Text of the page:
FOR those people not yet acquainted with Edinburgh Social Enterprise Network’s mascot, ‘Doogie Goodstuff’ – you might meet him as he reviews Edinburgh Festivals shows from some of the exciting social enterprise venues across Edinburgh.
Doogie Goodstuff is the Edinburgh Social Enterprise Network’s mascot – launched last year at Social in the Square – and is now taking his message out to festival-goers – to encourage them to buy from the 200 social enterprises across the city, as the festivals get into full swing.
And for a bit of fun this summer – Doogie has turned his hand to reviewing three festival shows at social enterprise venues in the city.
Doogie’s festival reviews have been arranged with the Scottish Storytelling Centre, Out of the Blue and Just Festival – who are members of Edinburgh Social Enterprise Network.
Land of the Dragon by PuppetSoup at the Scottish Storytelling Centre – “I was thrilled to hear about the magical adventures of my fire-breathing Welsh cousins at Land of the Dragon in the Scottish Storytelling Centre,” said Doogie.
“It was a thrilling tale, with stunning sets and puppetry, from Welsh social enterprise, PuppetSoup. I was scared to get too near the red and white dragons in case they melted my fur while they were fighting. But I did befriend the sheep, who was a lot less frightening.”
This is Not a Magic Show by Vincent Gambini, part of the Forest Fringe at Out of the Blue – “My eyes almost popped out of my head when I saw the astonishing tricks that Vincent Gambini performed with coins and cards,” said Doogie.
“His patter and sideways look at magic made the show come alive. I felt a little sad that my fingers would always be too fluffy for prestidigitation, but Vincent cheered me up by showing me how to make a playing card pop out of my mouth.”
Afropella Night by Alabaster Box, part of the Just Festival at St John’s Church – “The acoustics of St John’s Church brought out the wonderful voices and beats of Alabaster Box who had travelled from Ghana to take part in the Just Festival,” said Doogie.
“I was a little ‘blue’ that there wasn’t any room for me in the group, as they already have a baritone.
“My mood soon lifted when they encouraged me to come out into the central aisle of the church to show my monster moves as I danced along to the music. They also told me that my Ghanaian name is Kwame, because I was born on a Saturday.”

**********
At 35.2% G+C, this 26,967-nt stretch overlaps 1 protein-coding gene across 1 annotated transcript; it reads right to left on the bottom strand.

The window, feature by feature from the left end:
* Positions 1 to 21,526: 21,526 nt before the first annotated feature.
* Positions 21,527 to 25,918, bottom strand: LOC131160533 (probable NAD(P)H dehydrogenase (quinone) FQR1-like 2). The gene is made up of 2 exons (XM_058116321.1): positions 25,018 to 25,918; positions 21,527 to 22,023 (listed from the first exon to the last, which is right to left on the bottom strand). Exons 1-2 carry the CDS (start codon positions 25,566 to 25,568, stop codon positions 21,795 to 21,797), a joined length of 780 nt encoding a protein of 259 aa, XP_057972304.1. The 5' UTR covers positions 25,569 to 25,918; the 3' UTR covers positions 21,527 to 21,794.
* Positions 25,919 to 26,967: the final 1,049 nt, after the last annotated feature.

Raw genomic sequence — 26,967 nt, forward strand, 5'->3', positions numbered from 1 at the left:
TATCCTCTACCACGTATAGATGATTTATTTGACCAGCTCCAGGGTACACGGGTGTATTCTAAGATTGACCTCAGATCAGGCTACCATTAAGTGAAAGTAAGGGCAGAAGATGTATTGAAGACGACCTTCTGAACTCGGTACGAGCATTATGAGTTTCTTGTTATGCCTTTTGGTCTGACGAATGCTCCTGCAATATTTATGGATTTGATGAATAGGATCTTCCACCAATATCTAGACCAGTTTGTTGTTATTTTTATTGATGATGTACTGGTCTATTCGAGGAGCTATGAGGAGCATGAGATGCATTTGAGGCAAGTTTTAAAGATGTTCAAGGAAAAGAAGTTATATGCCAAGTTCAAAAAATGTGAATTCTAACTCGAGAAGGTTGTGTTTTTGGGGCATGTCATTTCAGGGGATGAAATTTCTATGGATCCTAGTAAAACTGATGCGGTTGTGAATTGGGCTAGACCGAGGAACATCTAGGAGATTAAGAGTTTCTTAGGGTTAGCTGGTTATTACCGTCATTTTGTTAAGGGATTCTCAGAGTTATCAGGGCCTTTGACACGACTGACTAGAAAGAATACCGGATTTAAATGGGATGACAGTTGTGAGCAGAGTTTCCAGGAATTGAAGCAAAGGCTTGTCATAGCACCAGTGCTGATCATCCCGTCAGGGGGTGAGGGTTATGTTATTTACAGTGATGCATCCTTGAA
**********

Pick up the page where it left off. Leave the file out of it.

Linsay Chalmers, network co-ordinator at Edinburgh Social Enterprise Network, commented: “We welcome all the support we can get, so if festival-goers meet Doogie Goodstuff, please feel free to ask about our ‘Buy the Good Stuff’ campaign and check out Doogie’s reviews on our website, www.buythegoodstuff.co.uk
Notes to Editors:
The Scottish Storytelling Centre, Out of the Blue and the Just Festival are all members of Edinburgh Social Enterprise Network.
Buy the Good Stuff is a call to action to the general public to consider how they shop around the city and can really make a difference by purchasing from social enterprises. Over 200 social enterprises are trading in Edinburgh, from cafes and retail, to creative industries and leisure generating income and reinvesting their profits into the community for social or environmental benefits.
Edinburgh was the first place in Scotland to run a marketing campaign to raise awareness of social enterprise shopping with branding designed by BOLD design agency for ‘Buy the Good Stuff’ appearing on the side of eight Lothian Buses.
The Buy the Good Stuff campaign is supported by the City of Edinburgh Council and delivered by Edinburgh Social Enterprise Network.
What is social enterprise?
Social enterprise is a way of doing business that benefits the community, society or the environment.
Social enterprises must reinvest all of their profits into their social or environmental aims and many also achieve their aims through the way that they run their business; for example, by employing people who might otherwise find it difficult to find a job.
Edinburgh Social Enterprise Network uses the criteria for social enterprise set out in the Social Enterprise Code (www.se-code.net).
The most common legal models for social enterprises are: Companies Ltd by Guarantee, Companies Ltd by Guarantee with Charitable Status, Charities and Community Interest Companies (CICs).
For further press information contact:
Fiona Stewart, Interwoven PR Email: firstname.lastname@example.org, Mobile: 07940560453
For Edinburgh Social Enterprise Network information contact:
Linsay Chalmers, network co-ordinator E-mail: email@example.com
Mobile: 07940 512110
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